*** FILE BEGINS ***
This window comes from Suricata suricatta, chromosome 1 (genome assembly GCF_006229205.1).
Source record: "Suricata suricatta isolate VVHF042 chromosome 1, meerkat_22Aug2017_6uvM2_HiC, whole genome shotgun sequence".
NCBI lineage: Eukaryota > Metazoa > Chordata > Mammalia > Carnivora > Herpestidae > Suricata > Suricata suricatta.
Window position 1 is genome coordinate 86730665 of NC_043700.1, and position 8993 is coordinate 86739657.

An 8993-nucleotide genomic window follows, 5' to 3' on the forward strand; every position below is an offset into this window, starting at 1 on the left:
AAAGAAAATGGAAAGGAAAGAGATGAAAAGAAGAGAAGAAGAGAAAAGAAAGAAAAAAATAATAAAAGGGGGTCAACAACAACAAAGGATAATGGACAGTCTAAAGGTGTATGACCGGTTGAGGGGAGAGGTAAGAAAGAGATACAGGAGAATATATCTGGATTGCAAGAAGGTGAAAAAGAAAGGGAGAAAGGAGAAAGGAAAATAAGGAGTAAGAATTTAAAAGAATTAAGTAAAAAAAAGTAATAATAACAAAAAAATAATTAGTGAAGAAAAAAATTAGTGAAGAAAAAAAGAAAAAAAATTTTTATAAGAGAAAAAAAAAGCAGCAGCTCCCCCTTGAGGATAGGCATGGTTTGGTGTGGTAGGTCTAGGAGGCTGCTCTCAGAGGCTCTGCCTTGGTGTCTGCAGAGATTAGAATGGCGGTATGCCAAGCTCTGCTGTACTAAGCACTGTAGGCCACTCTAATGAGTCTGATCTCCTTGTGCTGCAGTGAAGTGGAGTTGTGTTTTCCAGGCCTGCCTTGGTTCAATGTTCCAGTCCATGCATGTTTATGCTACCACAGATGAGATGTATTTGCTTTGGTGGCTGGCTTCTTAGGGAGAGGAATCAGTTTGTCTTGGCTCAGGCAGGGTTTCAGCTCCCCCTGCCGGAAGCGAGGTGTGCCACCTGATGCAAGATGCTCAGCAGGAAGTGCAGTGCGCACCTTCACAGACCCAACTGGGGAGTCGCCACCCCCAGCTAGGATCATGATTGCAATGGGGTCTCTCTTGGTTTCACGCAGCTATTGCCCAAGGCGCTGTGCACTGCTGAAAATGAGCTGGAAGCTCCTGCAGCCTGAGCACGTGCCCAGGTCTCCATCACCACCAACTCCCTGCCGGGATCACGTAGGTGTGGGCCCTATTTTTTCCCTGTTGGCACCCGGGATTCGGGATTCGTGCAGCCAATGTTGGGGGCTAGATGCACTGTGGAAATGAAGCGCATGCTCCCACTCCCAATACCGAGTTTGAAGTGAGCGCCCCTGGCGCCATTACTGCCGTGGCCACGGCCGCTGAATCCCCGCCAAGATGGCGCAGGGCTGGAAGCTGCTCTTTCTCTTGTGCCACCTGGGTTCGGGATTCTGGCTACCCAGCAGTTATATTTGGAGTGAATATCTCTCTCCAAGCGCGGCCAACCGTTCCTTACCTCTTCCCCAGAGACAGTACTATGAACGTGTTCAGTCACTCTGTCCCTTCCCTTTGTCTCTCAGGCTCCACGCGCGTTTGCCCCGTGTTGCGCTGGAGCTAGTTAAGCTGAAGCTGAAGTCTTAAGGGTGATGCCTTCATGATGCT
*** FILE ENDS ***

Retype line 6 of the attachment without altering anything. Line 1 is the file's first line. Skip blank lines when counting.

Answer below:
AAAGAAAATGGAAAGGAAAGAGATGAAAAGAAGAGAAGAAGAGAAAAGAAAGAAAAAAATAATAAAAGGGGGTCAACAACAACAAAGGATAATGGACAGTCTAAAGGTGTATGACCGGTTGAGGGGAGAGGTAAGAAAGAGATACAGGAGAATATATCTGGATTGCAAGAAGGTGAAAAAGAAAGGGAGAAAGGAGAAAGGAAAATAAGGAGTAAGAATTTAAAAGAATTAAGTAAAAAAAAGTAATAATAACAAAAAAATAATTAGTGAAGAAAAAAATTAGTGAAGAAAAAAAGAAAAAAAATTTTTATAAGAGAAAAAAAAAGCAGCAGCTCCCCCTTGAGGATAGGCATGGTTTGGTGTGGTAGGTCTAGGAGGCTGCTCTCAGAGGCTCTGCCTTGGTGTCTGCAGAGATTAGAATGGCGGTATGCCAAGCTCTGCTGTACTAAGCACTGTAGGCCACTCTAATGAGTCTGATCTCCTTGTGCTGCAGTGAAGTGGAGTTGTGTTTTCCAGGCCTGCCTTGGTTCAATGTTCCAGTCCATGCATGTTTATGCTACCACAGATGAGATGTATTTGCTTTGGTGGCTGGCTTCTTAGGGAGAGGAATCAGTTTGTCTTGGCTCAGGCAGGGTTTCAGCTCCCCCTGCCGGAAGCGAGGTGTGCCACCTGATGCAAGATGCTCAGCAGGAAGTGCAGTGCGCACCTTCACAGACCCAACTGGGGAGTCGCCACCCCCAGCTAGGATCATGATTGCAATGGGGTCTCTCTTGGTTTCACGCAGCTATTGCCCAAGGCGCTGTGCACTGCTGAAAATGAGCTGGAAGCTCCTGCAGCCTGAGCACGTGCCCAGGTCTCCATCACCACCAACTCCCTGCCGGGATCACGTAGGTGTGGGCCCTATTTTTTCCCTGTTGGCACCCGGGATTCGGGATTCGTGCAGCCAATGTTGGGGGCTAGATGCACTGTGGAAATGAAGCGCATGCTCCCACTCCCAATACCGAGTTTGAAGTGAGCGCCCCTGGCGCCATTACTGCCGTGGCCACGGCCGCTGAATCCCCGCCAAGATGGCGCAGGGCTGGAAGCTGCTCTTTCTCTTGTGCCACCTGGGTTCGGGATTCTGGCTACCCAGCAGTTATATTTGGAGTGAATATCTCTCTCCAAGCGCGGCCAACCGTTCCTTACCTCTTCCCCAGAGACAGTACTATGAACGTGTTCAGTCACTCTGTCCCTTCCCTTTGTCTCTCAGGCTCCACGCGCGTTTGCCCCGTGTTGCGCTGGAGCTAGTTAAGCTGAAGCTGAAGTCTTAAGGGTGATGCCTTCATGATGCT